LA’s shit may not be that pretty but the facility that cleans it up sure is.
It was almost like taking the Universal Studios tram tour, only there were no celebrities and it smelled like shit.
Our tour guide Nancy loved to talk shit.
The Environmental Learning Center Building is LEED Gold certified.
The ELC, which was just completed last year, is all about interactivity. This interactive game determines which team is better at sorting out the recyclables into the proper colored bins.
Shit truck facility operations center.
Truck loading is a crucial step in the transport of biosolids to beneficial use sites. The building must be buttoned up as much as possible to prevent odors from escaping into the surrounding environment. Hyperion’s current truck loading facility will soon be replaced to maximize the performance of this facility.
The egg shape is particularly efficient for the digestion process and creating a large capacity on a small footprint. Bacteria living in this warm, oxygen-free space digest the solids. The bacteria, along with the heat, destroy virtually all pathogens and releases a biogas (methane) that is recovered as an energy resource. The biosolids that are processed here are considered Exceptional Quality, which is a pathogen-free Class A organic product, suitable for many landscaping and agricultural applications.
Keep’n it colorful.
Four major sewer lines carry a river of wastewater to Hyperion for treatment from homes and businesses throughout much of Los Angeles and 29 contracting cities. On an average day without rain, about 350 million gallons flow into the plant. That would fill 500 Olympic-sized swimming pools. On rainy days the volumes get much larger. The plant can treat up to 1000 million gallons per day. These sewers are some of the largest in the wastewater system world – over eight feet in diameter.
Welcome to Headworks where anything and everything is found in sewage. At the Headworks, bars and screens remove the largest solids – things as big as branches, plastics, and rags – and as small as sand and other gritty solids. This is called preliminary treatment. After leaving the Headworks, the wastewater continues to move by gravity to primary treatment.
Even Headworks manages to have a view.
The plant is kind of like industrial porn. We were told the city didn’t want it to look like a normal bland facility so they added some modern design elements and a whole lot of color.
Part of the cryogenic air separation facility –
At 196 degrees below zero, oxygen liquefies and is separated from the air. About 250 tons of liquid oxygen per day are sent to the reactor tanks in the secondary treatment process to help the bacteria grow.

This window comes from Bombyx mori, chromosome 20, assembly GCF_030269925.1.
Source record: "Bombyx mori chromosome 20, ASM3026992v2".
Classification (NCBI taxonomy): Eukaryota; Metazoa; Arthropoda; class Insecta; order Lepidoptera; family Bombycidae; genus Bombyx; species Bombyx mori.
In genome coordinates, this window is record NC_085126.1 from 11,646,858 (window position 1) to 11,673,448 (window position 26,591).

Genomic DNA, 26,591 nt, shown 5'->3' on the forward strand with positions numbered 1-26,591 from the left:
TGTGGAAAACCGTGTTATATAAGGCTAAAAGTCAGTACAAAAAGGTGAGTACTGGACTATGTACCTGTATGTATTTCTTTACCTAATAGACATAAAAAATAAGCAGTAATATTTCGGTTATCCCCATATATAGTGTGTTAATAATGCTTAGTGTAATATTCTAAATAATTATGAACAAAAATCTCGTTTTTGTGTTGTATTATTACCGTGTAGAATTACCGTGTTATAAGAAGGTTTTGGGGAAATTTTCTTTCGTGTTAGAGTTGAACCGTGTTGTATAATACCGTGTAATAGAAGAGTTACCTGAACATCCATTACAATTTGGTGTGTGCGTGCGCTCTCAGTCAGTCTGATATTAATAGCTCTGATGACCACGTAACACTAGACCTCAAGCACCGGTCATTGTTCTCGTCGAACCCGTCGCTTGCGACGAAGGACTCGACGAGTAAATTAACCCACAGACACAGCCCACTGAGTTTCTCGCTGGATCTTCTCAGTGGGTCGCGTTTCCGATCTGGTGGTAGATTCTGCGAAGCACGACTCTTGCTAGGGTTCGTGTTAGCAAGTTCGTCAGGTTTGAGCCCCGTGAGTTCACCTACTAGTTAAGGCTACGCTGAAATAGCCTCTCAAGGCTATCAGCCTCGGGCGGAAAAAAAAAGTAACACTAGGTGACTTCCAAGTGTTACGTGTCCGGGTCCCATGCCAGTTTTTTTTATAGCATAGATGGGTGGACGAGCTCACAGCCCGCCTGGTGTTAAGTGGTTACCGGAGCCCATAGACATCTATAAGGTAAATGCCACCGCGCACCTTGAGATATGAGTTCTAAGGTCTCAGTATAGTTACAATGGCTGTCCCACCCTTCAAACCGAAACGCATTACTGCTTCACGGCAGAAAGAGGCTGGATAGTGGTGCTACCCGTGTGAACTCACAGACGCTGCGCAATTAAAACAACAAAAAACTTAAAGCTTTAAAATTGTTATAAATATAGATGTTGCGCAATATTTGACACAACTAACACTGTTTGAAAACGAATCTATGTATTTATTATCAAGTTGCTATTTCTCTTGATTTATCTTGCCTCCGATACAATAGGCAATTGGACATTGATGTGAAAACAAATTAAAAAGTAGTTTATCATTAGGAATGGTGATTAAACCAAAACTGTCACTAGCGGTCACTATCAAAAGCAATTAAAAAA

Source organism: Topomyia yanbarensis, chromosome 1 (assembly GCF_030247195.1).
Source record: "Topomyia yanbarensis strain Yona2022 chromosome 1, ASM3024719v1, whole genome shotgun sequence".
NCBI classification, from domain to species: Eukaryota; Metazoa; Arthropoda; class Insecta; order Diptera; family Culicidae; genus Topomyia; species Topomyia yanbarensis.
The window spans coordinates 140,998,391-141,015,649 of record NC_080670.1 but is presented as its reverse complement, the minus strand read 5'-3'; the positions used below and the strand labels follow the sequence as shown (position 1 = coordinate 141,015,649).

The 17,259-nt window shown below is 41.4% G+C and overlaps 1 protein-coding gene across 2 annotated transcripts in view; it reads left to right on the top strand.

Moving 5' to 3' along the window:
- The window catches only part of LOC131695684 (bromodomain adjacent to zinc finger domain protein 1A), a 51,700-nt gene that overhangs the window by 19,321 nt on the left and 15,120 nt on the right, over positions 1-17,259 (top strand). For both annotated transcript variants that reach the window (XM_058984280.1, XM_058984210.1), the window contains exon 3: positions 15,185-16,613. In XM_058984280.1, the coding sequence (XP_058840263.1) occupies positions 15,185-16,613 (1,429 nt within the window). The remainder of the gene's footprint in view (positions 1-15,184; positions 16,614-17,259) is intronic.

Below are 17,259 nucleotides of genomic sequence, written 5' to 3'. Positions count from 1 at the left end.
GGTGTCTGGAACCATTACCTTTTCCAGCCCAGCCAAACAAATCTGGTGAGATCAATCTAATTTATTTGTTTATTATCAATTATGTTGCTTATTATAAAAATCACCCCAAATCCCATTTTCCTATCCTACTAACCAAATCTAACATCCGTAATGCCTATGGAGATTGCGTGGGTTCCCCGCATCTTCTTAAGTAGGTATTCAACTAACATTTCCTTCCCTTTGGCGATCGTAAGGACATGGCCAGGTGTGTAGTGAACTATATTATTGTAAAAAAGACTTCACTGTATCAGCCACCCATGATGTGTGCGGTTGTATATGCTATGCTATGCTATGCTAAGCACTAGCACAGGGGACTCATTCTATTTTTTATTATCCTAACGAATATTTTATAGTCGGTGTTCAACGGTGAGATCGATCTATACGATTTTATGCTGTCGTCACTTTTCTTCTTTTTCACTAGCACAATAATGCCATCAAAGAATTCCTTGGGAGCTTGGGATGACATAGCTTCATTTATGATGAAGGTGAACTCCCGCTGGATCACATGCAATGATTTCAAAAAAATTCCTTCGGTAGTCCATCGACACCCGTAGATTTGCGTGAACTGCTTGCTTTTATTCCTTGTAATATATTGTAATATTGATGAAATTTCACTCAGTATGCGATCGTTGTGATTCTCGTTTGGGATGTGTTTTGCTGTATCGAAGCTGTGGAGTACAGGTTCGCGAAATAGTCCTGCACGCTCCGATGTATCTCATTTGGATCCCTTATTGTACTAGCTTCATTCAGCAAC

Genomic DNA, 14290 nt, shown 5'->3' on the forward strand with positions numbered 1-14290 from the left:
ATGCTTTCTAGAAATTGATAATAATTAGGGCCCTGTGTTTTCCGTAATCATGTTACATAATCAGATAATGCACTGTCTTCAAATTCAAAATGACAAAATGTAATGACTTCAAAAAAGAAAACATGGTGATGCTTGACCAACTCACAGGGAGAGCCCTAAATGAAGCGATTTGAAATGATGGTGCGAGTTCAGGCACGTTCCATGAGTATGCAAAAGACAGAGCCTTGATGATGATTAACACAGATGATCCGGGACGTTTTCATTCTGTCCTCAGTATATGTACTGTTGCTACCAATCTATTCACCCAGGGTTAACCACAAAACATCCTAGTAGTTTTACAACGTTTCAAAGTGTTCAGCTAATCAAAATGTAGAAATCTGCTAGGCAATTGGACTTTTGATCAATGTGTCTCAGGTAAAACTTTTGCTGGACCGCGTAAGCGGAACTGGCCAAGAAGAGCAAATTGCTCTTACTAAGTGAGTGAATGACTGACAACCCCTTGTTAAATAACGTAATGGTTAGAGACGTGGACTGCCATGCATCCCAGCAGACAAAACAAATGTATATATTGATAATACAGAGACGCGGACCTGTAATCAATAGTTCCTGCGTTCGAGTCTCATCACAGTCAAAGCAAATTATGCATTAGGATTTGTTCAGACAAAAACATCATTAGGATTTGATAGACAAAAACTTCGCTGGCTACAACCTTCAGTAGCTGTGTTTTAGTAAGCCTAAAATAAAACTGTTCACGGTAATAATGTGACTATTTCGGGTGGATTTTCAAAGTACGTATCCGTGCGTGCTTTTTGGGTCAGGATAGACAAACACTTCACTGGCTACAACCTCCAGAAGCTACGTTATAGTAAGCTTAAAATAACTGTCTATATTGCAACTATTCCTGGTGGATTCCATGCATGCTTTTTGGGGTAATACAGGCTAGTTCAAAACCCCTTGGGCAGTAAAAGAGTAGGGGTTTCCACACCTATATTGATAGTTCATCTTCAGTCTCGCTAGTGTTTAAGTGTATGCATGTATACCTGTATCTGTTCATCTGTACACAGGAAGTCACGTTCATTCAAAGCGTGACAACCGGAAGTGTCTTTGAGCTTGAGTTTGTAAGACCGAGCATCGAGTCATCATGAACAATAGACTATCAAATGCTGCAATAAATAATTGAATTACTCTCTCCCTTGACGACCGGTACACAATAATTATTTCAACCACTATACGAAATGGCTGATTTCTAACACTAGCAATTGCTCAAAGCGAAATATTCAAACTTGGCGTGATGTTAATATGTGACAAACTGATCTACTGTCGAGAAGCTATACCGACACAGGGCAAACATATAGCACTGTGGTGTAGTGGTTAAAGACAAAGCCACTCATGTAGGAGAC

Partially emptied secondary clarifying tank. In the second stage of Biological/ Secondary Treatment, the bacteria are separated from the wastewater during a settling process in clarifiers.
The burbs of El Segundo are behind that hill.
The green sculpture along the wall is made up of recycled highway signs.
You’ll often find me on the opposite side of this modern overpass that gives the employees access to beach.
Biogas from the digesters is sent through a pipeline to the City of Los Angeles, Department of Water and Power’s Scattergood Steam Power Plant (red & white stacks). There, about 8 million cubic feet of biogas is converted to energy each day. In return, LADWP provides enough electricity to supply Hyperion’s daily needs.
Most of the wastewater that leaves secondary treatment is pumped from the plant into Santa Monica Bay through a five-mile long blue pipe (outfall) at a depth of 190 feet. The effluent more than meets all federal and State clean water standards, and is compatible with Bay waters and the creatures that live there.
We were lucky to have someone in our group who knew this lovely marine biologist who was nice enough to give us a tour of her department.
Just some of the creatures that were snagged during the last trawl, five miles out to sea where the pipe ends. The marine biologists test the treated water once every hour and also occasionally trawl the bottom of the sea floor in order to keep tabs on the health of the sea life.
They keep an aquarium in the office with some of the creatures they’ve found after trawling. This Decorator Crab [the mossy mess] was my fave. He was giving me side eye.
Free Tours are available by appointment only. To schedule a tour, call (310) 648-5363, or email firstname.lastname@example.org.